In the open data movement, what is stopping us from data-driven decision making in city and county governments? Before open data was the norm, data analysts and scientists lacked the raw materials; data itself was simply not available. Today new explanations and excuses have emerged. In particular, misconceptions about working alongside private-sector partners have stalled smart, data-driven governance.
As a company that offers to jumpstart city and county data science efforts, we at Open Data Nation feel compelled to not only share what we hear, but debunk these myths, one by one.
1. We don’t know where to turn.
It is truth that governments are cash and resource strapped and don’t have time to discover data scientists and weigh solutions. That said, there are groups convening city administrators -- MetroLab Network, What Works Cities, and Data-Smart City Solutions to name a few -- that could be effective distribution channels for information. The norm, however, is to refuse to recommend, promote, or otherwise even mention relevant vendors and consultants. Each city is out on their own to find their own answer, and barring the resources, end up at the doorstep of incumbent firms.
Cities and counties that align with pro-bono assistance offered by incumbent technology firms end up paying big bucks when their problems are inevitably too difficult and the solutions too complex to resolve for free. What starts out as a well-intentioned effort at public-private-partnerships, pushes out those who are capable of reform and instead, embraces those who are selling woodchips as nutmeg.
2. We want to build this capacity in house.
Newsflash, data scientists get paid an average of $113,436 per year. If budgets are tight, cities and counties certainly do not have the money to pay that salary, plus benefits. Beyond that, it has required the restructuring or creation of entirely new entities within government, in the few US cities (e.g., Chicago) that have started to do data science in government. If your city is starting from scratch, at best they are two years away from any data-driven system of governance. Even then, the best intentions and staffed teams may be too disruptive and painful to stick around very long.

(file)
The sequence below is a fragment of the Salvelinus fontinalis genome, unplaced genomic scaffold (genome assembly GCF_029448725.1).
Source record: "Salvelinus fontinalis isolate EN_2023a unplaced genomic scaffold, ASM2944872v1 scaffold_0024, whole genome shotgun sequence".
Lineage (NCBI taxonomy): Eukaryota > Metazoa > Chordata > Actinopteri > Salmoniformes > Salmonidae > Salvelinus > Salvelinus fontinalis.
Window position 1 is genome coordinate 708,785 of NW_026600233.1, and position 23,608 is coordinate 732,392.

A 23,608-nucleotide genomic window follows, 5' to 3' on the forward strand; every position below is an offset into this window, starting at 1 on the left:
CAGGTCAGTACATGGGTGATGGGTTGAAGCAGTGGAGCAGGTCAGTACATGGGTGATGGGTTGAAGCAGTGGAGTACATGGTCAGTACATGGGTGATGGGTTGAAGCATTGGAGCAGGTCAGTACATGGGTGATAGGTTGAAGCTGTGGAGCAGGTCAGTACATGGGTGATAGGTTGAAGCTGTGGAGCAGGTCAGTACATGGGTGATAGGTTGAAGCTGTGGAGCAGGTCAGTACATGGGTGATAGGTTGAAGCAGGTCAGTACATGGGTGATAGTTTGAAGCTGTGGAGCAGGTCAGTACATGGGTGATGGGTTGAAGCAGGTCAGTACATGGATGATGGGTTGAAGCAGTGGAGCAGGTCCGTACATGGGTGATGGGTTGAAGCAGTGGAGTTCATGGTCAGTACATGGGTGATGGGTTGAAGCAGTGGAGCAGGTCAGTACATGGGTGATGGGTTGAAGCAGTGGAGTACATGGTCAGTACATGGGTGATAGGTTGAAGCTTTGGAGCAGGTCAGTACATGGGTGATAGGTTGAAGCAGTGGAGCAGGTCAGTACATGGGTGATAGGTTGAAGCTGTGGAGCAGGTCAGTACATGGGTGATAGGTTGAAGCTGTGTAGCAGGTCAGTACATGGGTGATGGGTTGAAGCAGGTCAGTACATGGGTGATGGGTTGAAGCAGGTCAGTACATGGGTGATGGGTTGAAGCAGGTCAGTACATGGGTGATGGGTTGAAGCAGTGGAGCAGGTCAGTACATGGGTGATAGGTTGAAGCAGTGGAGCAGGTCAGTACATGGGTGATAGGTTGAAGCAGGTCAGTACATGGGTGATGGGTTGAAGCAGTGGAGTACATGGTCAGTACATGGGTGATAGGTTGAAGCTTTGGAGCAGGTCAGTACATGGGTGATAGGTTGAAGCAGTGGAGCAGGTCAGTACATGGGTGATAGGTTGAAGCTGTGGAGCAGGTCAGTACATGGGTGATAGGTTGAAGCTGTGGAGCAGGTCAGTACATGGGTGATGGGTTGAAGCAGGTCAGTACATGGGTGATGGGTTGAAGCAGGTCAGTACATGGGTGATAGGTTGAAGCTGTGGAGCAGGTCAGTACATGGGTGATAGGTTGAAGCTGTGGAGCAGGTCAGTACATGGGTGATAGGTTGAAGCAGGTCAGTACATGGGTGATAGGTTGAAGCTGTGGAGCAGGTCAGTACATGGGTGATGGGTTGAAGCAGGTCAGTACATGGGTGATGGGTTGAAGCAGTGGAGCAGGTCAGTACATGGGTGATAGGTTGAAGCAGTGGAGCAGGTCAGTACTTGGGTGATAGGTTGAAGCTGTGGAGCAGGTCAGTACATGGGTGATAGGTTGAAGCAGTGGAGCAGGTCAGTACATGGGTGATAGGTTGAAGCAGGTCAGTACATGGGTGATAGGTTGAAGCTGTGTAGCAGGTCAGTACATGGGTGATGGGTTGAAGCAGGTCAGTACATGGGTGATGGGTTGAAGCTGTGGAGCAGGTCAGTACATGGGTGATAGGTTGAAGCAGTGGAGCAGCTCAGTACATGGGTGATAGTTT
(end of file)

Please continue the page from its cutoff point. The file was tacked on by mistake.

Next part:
3. We don’t have enough data.
Frankly, if this is your city’s excuse, we challenge you to identify your source. Look deep enough and it is likely a vendor that is selling your city a software that costs more, the more data your city uploads. The fox is in the hen house. Ring the alarm. Our analysis shows that 2/3rds of US cities we surveyed are ready for FIVAR, which predicts the outcomes of restaurant inspections and has been proven to generate an estimated $2 million in savings in the first year, per locale. It is a turn-key smart-city solution that requires only one data set to be opened up – restaurant inspection results – and results in safer, healthier cities.
The misconceptions about working with private-sector data science consultants are not helping to promote smarter, more data-informed decision making in city and county governments. Put simply, with a little bit of money and networking, the private sector can help cities and counties get started, even if they are doing so alongside the growth of internal capacity and the publishing of more open data.